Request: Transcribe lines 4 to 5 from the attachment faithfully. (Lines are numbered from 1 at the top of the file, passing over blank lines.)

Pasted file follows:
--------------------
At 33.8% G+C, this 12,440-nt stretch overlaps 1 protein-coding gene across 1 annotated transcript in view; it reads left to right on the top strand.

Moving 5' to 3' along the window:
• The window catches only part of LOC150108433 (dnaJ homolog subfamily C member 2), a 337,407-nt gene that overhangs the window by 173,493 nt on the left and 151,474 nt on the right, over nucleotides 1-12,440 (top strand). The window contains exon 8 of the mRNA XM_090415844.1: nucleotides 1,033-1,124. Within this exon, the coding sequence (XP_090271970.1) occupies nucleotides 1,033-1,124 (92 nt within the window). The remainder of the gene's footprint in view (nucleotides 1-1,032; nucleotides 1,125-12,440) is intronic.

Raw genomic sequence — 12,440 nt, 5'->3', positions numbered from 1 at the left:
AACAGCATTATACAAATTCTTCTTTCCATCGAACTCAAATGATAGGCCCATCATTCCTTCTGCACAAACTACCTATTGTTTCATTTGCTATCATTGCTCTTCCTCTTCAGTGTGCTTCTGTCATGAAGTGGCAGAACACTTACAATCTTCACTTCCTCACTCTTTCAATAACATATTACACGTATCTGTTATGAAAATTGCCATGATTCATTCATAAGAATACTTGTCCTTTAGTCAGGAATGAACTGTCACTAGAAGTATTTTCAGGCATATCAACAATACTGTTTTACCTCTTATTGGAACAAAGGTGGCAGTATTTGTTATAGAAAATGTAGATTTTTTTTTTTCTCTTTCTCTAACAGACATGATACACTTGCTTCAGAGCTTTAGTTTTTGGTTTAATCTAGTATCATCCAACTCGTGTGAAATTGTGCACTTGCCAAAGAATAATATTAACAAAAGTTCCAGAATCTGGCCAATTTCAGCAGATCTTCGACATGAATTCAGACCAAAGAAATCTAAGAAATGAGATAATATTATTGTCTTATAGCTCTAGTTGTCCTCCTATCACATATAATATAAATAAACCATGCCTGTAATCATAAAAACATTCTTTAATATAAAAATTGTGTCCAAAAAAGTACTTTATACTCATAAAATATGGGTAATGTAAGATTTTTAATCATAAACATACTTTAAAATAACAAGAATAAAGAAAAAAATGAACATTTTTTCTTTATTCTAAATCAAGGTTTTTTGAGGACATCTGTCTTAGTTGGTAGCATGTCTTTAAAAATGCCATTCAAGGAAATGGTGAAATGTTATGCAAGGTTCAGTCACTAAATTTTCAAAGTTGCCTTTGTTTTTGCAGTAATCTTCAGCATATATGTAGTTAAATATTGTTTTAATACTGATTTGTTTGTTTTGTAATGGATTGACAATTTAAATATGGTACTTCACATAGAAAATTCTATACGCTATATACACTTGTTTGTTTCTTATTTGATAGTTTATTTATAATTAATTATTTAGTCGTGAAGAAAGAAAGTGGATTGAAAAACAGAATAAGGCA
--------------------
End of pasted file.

Raw genomic sequence — 12,440 nt, 5'->3', positions numbered from 1 at the left:
AACAGCATTATACAAATTCTTCTTTCCATCGAACTCAAATGATAGGCCCATCATTCCTTCTGCACAAACTACCTATTGTTTCATTTGCTATCATTGCTCTTCCTCTTCAGTGTGCTTCTGTCATGAAGTGGCAGAACACTTACAATCTTCACTTCCTCACTCTTTCAATAACATATTACACGTATCTGTTATGAAAATTGCCATGATTCATTCATAAGAATACTTGTCCTTTAGTCAGGAATGAACTGTCACTAGAAGTATTTTCAGGCATATCAACAATACTGTTTTACCTCTTATTGGAACAAAGGTGGCAGTATTTGTTATAGAAAATGTAGATTTTTTTTTTTCTCTTTCTCTAACAGACATGATACACTTGCTTCAGAGCTTTAGTTTTTGGTTTAATCTAGTATCATCCAACTCGTGTGAAATTGTGCACTTGCCAAAGAATAATATTAACAAAAGTTCCAGAATCTGGCCAATTTCAGCAGATCTTCGACATGAATTCAGACCAAAGAAATCTAAGAAATGAGATAATATTATTGTCTTATAGCTCTAGTTGTCCTCCTATCACATATAATATAAATAAACCATGCCTGTAATCATAAAAACATTCTTTAATATAAAAATTGTGTCCAAAAAAGTACTTTATACTCATAAAATATGGGTAATGTAAGATTTTTAATCATAAACATACTTTAAAATAACAAGAATAAAGAAAAAAATGAACATTTTTTCTTTATTCTAAATCAAGGTTTTTTGAGGACATCTGTCTTAGTTGGTAGCATGTCTTTAAAAATGCCATTCAAGGAAATGGTGAAATGTTATGCAAGGTTCAGTCACTAAATTTTCAAAGTTGCCTTTGTTTTTGCAGTAATCTTCAGCATATATGTAGTTAAATATTGTTTTAATACTGATTTGTTTGTTTTGTAATGGATTGACAATTTAAATATGGTACTTCACATAGAAAATTCTATACGCTATATACACTTGTTTGTTTCTTATTTGATAGTTTATTTATAATTAATTATTTAGTCGTGAAGAAAGAAAGTGGATTGAAAAACAGAATAAGGCA